Pro Tip: Many bridges can’t be crossed with larger vehicles such as RVs and buses. Check the height of your vehicle before attempting to cross over a covered bridge.
5. The Hardscrabble (Irish River No. 2)
St. John County
The Hardscrabble Covered Bridge, built in 1946, spans 72 feet across the Irish River on Vaughan Creek Road. After coming off The Fundy Trail Parkway — another must-see scenic drive stretching for 19 miles as it hugs the Bay of Fundy’s coast — I admired these beauties. The parkway is one of the last stretches of coastal wilderness along North America’s Eastern Seaboard and is surrounded by a 6,320-acre park. You can pull off to hike or bike, explore waterfalls, or admire the bay from one of over 20 observation decks. You can also hike down to the beach at low tide here.
6. Urney Covered Bridge (Trout Creek No. 4)
The Urney Covered Bridge is found in Kings County, a county with 15 covered bridges — the most in New Brunswick. The bridges are found all over the area. Still, two can be easily reached by driving around 40 minutes from St. Martins to Sussex. Sussex is a dairy farming community, and it’s both rural and picturesque. The Urney, built in 1905, extends over Trout Creek for 66 feet. Near the bridge is a beautiful hiking trail that stretches 4 miles to Sussex Corner.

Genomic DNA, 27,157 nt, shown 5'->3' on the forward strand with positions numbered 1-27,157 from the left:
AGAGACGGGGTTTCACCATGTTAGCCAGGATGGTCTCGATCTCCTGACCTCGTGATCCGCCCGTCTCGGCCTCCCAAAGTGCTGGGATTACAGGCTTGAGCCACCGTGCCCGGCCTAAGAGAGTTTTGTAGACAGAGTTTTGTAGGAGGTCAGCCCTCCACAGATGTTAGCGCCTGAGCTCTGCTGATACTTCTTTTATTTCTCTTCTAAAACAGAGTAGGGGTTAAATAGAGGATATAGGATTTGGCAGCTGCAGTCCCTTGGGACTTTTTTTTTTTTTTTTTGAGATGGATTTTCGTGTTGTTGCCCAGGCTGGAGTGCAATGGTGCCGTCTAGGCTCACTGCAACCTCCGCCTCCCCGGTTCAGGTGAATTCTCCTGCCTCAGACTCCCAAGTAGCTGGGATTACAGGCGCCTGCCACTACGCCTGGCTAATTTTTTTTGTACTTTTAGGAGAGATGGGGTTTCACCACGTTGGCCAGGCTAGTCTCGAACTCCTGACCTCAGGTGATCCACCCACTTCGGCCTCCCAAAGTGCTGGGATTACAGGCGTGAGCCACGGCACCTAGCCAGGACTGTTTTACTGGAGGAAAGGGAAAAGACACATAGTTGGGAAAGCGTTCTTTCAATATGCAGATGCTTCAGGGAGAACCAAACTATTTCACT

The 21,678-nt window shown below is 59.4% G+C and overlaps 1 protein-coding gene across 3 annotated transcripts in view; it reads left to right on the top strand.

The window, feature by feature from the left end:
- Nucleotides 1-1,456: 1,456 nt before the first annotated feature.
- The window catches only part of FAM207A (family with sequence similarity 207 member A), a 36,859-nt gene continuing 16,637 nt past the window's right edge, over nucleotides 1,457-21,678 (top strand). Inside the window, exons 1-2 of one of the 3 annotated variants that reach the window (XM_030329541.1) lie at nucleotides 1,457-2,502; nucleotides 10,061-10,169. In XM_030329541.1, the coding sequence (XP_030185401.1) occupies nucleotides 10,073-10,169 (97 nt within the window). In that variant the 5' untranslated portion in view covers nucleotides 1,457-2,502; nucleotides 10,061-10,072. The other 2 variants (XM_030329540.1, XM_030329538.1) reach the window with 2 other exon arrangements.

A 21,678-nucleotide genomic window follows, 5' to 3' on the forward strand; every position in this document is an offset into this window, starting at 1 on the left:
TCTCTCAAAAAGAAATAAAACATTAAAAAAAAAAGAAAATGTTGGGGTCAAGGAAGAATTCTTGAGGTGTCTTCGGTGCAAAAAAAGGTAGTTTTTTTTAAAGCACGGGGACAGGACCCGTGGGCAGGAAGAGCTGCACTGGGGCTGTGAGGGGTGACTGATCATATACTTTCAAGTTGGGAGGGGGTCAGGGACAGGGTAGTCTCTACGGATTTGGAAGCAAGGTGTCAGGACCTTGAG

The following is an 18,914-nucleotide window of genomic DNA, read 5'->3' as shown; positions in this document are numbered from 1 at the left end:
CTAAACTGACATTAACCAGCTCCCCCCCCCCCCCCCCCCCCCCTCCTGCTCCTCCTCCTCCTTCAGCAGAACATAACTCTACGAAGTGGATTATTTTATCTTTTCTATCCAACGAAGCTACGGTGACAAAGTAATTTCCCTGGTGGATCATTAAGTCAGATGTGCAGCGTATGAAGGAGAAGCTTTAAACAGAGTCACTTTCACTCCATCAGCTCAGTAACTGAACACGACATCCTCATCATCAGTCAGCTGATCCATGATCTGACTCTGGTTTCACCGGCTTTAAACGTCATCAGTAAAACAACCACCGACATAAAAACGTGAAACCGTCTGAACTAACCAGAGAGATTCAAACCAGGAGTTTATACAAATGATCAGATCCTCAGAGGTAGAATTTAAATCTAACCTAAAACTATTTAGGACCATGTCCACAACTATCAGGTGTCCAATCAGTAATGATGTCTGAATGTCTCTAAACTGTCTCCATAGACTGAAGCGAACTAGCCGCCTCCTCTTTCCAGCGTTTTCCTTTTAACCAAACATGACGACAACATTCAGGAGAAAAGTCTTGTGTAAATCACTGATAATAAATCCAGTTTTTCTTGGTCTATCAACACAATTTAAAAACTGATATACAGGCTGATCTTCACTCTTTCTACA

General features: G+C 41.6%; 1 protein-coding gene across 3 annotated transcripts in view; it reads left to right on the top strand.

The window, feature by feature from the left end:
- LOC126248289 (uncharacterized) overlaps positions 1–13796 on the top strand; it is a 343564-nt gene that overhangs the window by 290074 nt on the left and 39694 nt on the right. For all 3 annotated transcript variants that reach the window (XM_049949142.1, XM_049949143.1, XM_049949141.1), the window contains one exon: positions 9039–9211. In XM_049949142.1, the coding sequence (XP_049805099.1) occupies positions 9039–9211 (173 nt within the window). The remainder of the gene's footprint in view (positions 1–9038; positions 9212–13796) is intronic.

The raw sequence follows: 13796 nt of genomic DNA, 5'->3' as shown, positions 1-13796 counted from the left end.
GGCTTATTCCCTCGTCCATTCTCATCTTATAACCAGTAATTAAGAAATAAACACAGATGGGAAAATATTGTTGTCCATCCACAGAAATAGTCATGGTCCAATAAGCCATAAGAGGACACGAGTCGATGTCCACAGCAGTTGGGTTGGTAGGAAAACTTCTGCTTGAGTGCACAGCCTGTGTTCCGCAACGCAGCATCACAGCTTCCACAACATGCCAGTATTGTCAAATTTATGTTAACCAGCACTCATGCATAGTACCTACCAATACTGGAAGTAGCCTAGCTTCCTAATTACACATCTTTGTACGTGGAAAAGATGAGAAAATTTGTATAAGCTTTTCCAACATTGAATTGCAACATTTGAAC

7. Moores Mills Covered Bridge (Trout Creek No. 5)
Moores Mills Covered Bridge, built in 1923, is a Howe truss that measures almost 59 feet. It is the smallest of all the bridges featured here, but it’s beautiful in its simplicity. The Moores Mills crosses the Trout Creek in Waterford Township. In winter, there’s alpine skiing at Poley Mountain nearby.
Pro Tips: Explore New Brunswick